The counterpart to employees' duty of loyalty is employers' duty of care. This requires employers to protect and care for their employees and refrain from doing anything that could conflict with employees' legitimate interests. Employers' duty of care is unregulated by law. However, it encompasses numerous aspects that have been incorporated into the Code of Obligations and other laws, including protecting employees' personality rights and ensuring gender equality in the workplace.
Presenteeism is the practice whereby employees work even though they are ill and should be taking care of themselves. It can be driven by the state of their working environment, particularly if superiors have excessive performance expectations. Presenteeism arguably negatively affects the sick employee, their co-workers, the employer and the company as a whole. Employers should be aware of their duty of care to their employees and employees should be aware of their duty of loyalty to their employer.
If employees become ill through no fault of their own and are therefore unable to work, they are still entitled to a wage. Employers' obligation to continue to pay wages is governed by Article 324a of the Code of Obligations. Employers may release themselves from this obligation if they offer employees health insurance for a daily allowance. The Federal Supreme Court has formulated the requirements for employee health insurance.
Each year many Swiss corporate clients ask the same question: are bonus payments under an employment contract at the full discretion of employers and therefore voluntary or do employers have an enforceable financial obligation in this regard? This article addresses the factual and legal considerations which usually play a role when HR departments prepare for the yearly bonus season.
Since 1981, the Federal Constitution has guaranteed equal wages for men and women who carry out similar work; however, a wage disparity exists that arguably cannot be explained by anything other than gender. The revised Federal Act on Gender Equality, which enters into force on 1 July 2020, aims to remedy this situation. Under the new regime, companies with 100 or more employees will be obliged to carry out an internal wage equality analysis every four years to identify any gender pay gaps.
Many companies advertise and sell sophisticated video interview software to large companies for recruitment purposes. While applicants are interviewed from the comfort of their own homes, up to 20,000 data points can be collected from this type of interview and analysed instantaneously using algorithms to find the right employee. However, many legal issues have arisen following the introduction of this software.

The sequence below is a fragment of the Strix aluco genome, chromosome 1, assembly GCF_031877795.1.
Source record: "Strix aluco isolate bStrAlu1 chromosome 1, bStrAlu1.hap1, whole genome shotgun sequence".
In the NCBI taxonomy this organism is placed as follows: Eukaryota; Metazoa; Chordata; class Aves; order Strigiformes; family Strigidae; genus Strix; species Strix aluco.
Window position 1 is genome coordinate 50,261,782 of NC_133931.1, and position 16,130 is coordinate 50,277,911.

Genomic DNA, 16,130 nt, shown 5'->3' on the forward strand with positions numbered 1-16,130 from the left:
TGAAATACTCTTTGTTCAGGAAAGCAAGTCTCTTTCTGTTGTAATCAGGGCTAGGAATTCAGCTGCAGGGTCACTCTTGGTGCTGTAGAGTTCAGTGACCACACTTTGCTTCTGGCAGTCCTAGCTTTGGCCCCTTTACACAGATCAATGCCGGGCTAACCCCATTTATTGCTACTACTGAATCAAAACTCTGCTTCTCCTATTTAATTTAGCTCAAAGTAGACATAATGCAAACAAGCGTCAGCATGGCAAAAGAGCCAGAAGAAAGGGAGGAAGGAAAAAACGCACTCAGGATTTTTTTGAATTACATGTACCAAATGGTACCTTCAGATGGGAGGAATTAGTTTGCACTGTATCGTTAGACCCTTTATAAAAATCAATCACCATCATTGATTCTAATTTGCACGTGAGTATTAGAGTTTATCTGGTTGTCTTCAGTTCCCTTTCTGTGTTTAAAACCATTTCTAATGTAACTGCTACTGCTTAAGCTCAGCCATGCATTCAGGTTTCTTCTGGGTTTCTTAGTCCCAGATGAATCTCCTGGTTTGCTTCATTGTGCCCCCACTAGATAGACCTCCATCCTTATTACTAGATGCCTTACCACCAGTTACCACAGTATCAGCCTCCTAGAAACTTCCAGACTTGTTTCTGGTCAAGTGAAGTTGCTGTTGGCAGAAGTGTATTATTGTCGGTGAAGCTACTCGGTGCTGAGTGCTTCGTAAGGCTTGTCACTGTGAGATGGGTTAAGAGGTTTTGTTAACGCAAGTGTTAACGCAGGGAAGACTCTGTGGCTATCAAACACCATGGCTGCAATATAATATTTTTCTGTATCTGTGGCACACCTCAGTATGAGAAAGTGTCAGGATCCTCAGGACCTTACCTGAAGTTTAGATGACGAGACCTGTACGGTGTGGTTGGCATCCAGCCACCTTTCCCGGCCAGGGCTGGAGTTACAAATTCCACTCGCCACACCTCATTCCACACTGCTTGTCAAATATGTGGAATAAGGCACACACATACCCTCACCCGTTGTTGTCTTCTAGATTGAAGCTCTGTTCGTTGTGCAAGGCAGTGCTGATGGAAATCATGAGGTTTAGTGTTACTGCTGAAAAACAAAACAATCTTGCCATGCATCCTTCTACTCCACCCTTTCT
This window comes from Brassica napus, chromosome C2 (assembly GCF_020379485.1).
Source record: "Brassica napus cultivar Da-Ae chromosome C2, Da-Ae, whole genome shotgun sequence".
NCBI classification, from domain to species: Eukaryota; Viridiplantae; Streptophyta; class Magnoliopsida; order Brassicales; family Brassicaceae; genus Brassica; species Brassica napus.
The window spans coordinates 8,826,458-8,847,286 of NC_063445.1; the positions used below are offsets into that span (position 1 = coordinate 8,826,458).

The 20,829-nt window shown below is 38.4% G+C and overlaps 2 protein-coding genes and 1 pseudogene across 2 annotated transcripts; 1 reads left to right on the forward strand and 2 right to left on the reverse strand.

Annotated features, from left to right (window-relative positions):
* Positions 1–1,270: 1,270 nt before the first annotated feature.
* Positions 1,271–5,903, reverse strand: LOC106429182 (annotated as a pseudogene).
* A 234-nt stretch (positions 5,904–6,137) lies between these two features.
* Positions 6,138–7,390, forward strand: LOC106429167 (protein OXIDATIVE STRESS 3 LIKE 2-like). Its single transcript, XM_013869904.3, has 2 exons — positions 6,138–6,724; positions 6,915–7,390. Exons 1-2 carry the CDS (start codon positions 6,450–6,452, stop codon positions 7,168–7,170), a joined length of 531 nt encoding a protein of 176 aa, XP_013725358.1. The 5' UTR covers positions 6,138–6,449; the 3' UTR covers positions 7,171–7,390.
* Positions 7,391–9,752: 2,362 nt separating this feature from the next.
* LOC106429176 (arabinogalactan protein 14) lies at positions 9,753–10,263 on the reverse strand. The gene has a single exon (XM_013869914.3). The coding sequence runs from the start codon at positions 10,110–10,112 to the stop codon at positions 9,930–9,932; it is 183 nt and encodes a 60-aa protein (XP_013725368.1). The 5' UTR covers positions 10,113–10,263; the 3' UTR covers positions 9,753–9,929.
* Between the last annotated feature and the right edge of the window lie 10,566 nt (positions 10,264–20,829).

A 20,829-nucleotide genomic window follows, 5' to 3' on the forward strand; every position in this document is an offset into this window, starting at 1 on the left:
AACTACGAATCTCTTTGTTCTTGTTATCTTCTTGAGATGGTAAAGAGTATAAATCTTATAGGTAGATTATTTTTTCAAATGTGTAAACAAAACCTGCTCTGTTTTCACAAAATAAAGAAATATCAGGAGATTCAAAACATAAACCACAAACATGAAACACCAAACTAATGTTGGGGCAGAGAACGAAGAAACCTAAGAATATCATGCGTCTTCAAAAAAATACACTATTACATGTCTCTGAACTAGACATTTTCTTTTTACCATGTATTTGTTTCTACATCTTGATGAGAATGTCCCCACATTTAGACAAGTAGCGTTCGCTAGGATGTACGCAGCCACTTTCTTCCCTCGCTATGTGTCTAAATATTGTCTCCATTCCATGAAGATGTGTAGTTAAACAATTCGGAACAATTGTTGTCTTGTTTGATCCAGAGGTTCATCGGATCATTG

The basic rule 'no wages without work' dictates that employees who perform no work, including those deemed incapable of working, should not receive wages. However, Swiss employment law provides for exceptions in some circumstances. This article addresses the circumstances in which employers must continue to pay employees who are unable to work, how long employers must continue to pay such employees and the circumstances in which employers may request medical certificates.
Swiss companies have long relied on workforces that are largely homogeneous as this is believed to maximise employee performance and efficiency. However, after 2000 the industry perspective shifted as large companies came to regard diversity management as an instrument for improving equality and reputation. Today, diversity plays a crucial role in creating sustainable organisational structures and can even benefit companies economically.
On-call work is a special form of part-time work arrangement under which neither the date nor the duration of the assignment are determined in advance. Switzerland has no legislation specific to on-call work and its legal doctrine provides limited definitions. Despite a lack of coherent criteria in this regard, on-call work is an increasingly favourable option for employees who require greater work-life flexibility.
As most new job applications are compiled, sent and processed electronically, employers must bear in mind that any personal data collected should be strictly limited to that which is required to assess and finally decide on the most suitable candidate. Processing data which does not relate specifically to the selection of a suitable candidate could violate data protection and privacy rules.
In Switzerland, it is still considered inappropriate to discuss wages. Data on workers' average monthly income is difficult to obtain because no reliable statistics are available and living costs and salaries vary across each canton. The taboo surrounding wages and the lack of guaranteed equal pay for male and female workers suggests that there is still much work to be done in this regard.